HOMENAJE: A Tribute to Orlando Marín

Orlando Marín is 80 years old and he and his timbales still speak with the gods.

The language Orlando speaks is mambo, a word originally from the Kikongo language of the Bakongo and Bandundu people of the Congo region of Central Africa. The word means “a conversation with the gods.” Mambo, the music, traces its roots back to slavery days, and the Kikongo language still exists in creole form in areas of Latin America and the Caribbean some three hundred years after the first Congo slaves were forced onto these shores.

Orlando has won two lifetime achievement awards, but tonight he is only interested in speaking the language of music. He leads the band on timbales like he has been doing for over 60 years. Only three mambo bandleaders are left from New York’s golden age of mambo, and Orlando plays the boxing ring at El Maestro on Southern Boulevard as if it were the famed Palladium Ballroom or the Ed Sullivan Show. Orlando plays like he truly is the last mambo king.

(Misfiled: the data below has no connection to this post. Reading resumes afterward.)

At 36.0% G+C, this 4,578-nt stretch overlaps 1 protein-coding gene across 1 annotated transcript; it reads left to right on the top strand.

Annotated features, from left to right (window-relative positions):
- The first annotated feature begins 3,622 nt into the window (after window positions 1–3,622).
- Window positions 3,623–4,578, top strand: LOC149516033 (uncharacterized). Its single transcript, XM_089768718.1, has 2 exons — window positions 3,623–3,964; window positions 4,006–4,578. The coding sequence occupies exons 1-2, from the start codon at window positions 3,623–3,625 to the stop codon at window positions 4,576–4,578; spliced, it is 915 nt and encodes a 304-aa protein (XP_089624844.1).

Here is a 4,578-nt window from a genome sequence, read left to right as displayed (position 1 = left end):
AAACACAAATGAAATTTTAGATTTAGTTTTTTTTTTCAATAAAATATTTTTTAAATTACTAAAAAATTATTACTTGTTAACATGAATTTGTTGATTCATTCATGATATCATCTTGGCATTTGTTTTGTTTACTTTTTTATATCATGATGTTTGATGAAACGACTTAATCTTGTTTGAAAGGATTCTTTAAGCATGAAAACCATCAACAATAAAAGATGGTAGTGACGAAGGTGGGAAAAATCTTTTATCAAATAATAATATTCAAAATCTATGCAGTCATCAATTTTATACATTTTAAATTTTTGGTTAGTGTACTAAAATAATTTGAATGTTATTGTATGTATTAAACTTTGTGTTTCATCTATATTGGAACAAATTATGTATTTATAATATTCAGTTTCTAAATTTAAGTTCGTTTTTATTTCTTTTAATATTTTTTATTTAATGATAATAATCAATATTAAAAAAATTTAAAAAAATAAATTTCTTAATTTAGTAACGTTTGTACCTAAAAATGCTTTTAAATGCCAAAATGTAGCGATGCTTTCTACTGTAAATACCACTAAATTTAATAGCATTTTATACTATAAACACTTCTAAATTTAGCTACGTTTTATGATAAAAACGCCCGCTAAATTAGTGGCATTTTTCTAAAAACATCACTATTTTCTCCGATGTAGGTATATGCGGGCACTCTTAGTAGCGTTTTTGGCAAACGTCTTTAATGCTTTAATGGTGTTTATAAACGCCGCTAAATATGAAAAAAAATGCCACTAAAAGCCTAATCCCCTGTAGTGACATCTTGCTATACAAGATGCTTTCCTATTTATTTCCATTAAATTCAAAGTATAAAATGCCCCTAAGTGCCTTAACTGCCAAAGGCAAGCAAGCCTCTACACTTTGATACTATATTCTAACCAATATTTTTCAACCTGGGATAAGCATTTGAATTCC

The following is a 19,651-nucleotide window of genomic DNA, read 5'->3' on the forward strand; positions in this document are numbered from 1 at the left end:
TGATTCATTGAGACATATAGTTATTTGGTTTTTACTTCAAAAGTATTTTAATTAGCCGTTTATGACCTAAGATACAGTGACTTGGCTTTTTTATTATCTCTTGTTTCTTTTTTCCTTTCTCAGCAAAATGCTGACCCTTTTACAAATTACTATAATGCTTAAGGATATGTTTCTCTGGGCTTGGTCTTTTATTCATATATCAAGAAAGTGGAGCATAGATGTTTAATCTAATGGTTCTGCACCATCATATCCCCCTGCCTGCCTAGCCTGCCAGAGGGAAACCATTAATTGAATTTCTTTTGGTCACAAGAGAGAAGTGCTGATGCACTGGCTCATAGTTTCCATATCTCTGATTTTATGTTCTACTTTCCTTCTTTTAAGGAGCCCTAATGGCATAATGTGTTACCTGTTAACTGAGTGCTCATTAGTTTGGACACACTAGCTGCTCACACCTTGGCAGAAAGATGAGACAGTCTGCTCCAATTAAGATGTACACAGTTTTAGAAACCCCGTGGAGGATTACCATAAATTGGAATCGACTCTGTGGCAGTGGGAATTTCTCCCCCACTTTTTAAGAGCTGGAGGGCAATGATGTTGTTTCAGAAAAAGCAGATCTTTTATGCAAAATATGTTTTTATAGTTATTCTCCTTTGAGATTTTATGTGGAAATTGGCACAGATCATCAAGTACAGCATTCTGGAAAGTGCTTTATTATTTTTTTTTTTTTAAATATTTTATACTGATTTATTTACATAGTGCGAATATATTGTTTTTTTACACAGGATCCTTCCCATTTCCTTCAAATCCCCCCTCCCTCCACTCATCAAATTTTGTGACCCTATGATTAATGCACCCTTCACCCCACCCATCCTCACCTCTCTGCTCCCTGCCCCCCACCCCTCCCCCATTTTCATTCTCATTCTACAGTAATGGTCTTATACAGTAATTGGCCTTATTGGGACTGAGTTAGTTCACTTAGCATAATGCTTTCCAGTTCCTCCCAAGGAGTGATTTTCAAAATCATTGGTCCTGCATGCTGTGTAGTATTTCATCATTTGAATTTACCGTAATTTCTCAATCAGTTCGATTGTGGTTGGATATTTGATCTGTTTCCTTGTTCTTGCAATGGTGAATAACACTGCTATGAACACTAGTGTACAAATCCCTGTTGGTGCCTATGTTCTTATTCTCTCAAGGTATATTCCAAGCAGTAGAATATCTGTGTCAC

And, in the Bronx tonight, mambo is alive and well.

© Ricardo Muñiz. Published by permission in Centro Voices on 16 October 2015.

Centro Voices (ISSN: 2379-3864).
The views expressed here are those of the author and not necessarily those of Centro Voices, the Center for Puerto Rican Studies or Hunter College, CUNY.